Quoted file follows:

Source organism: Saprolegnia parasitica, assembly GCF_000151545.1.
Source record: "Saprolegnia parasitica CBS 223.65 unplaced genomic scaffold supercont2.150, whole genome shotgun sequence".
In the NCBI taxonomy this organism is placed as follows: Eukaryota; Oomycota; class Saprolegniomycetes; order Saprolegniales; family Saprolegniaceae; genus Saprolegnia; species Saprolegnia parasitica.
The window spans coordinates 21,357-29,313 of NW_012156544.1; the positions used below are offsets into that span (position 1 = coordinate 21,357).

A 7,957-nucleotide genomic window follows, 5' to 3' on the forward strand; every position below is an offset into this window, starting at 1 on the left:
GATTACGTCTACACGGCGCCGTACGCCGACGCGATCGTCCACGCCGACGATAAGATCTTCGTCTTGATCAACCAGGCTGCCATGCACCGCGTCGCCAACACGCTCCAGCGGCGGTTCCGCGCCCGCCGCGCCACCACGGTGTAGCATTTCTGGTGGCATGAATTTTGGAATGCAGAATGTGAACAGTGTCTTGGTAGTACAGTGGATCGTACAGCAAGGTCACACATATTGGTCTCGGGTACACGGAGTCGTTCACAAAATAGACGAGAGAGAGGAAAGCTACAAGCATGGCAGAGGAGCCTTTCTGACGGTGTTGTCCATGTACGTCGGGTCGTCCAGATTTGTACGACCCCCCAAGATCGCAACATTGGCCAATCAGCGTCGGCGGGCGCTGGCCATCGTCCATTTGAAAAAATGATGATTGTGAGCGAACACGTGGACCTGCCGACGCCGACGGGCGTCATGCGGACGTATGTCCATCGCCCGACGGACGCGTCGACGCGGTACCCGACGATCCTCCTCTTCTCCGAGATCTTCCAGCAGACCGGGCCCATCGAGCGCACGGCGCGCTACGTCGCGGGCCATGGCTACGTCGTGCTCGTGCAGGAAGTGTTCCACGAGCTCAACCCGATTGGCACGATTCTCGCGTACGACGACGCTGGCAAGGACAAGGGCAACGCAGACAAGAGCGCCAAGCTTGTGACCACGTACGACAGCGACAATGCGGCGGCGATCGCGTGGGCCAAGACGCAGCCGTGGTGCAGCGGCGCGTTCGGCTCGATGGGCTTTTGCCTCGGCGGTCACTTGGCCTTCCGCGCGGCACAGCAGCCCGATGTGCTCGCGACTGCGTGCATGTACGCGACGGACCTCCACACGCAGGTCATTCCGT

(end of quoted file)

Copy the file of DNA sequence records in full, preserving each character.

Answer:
Source organism: Saprolegnia parasitica, assembly GCF_000151545.1.
Source record: "Saprolegnia parasitica CBS 223.65 unplaced genomic scaffold supercont2.150, whole genome shotgun sequence".
In the NCBI taxonomy this organism is placed as follows: Eukaryota; Oomycota; class Saprolegniomycetes; order Saprolegniales; family Saprolegniaceae; genus Saprolegnia; species Saprolegnia parasitica.
The window spans coordinates 21,357-29,313 of NW_012156544.1; the positions used below are offsets into that span (position 1 = coordinate 21,357).

A 7,957-nucleotide genomic window follows, 5' to 3' on the forward strand; every position below is an offset into this window, starting at 1 on the left:
GATTACGTCTACACGGCGCCGTACGCCGACGCGATCGTCCACGCCGACGATAAGATCTTCGTCTTGATCAACCAGGCTGCCATGCACCGCGTCGCCAACACGCTCCAGCGGCGGTTCCGCGCCCGCCGCGCCACCACGGTGTAGCATTTCTGGTGGCATGAATTTTGGAATGCAGAATGTGAACAGTGTCTTGGTAGTACAGTGGATCGTACAGCAAGGTCACACATATTGGTCTCGGGTACACGGAGTCGTTCACAAAATAGACGAGAGAGAGGAAAGCTACAAGCATGGCAGAGGAGCCTTTCTGACGGTGTTGTCCATGTACGTCGGGTCGTCCAGATTTGTACGACCCCCCAAGATCGCAACATTGGCCAATCAGCGTCGGCGGGCGCTGGCCATCGTCCATTTGAAAAAATGATGATTGTGAGCGAACACGTGGACCTGCCGACGCCGACGGGCGTCATGCGGACGTATGTCCATCGCCCGACGGACGCGTCGACGCGGTACCCGACGATCCTCCTCTTCTCCGAGATCTTCCAGCAGACCGGGCCCATCGAGCGCACGGCGCGCTACGTCGCGGGCCATGGCTACGTCGTGCTCGTGCAGGAAGTGTTCCACGAGCTCAACCCGATTGGCACGATTCTCGCGTACGACGACGCTGGCAAGGACAAGGGCAACGCAGACAAGAGCGCCAAGCTTGTGACCACGTACGACAGCGACAATGCGGCGGCGATCGCGTGGGCCAAGACGCAGCCGTGGTGCAGCGGCGCGTTCGGCTCGATGGGCTTTTGCCTCGGCGGTCACTTGGCCTTCCGCGCGGCACAGCAGCCCGATGTGCTCGCGACTGCGTGCATGTACGCGACGGACCTCCACACGCAGGTCATTCCGT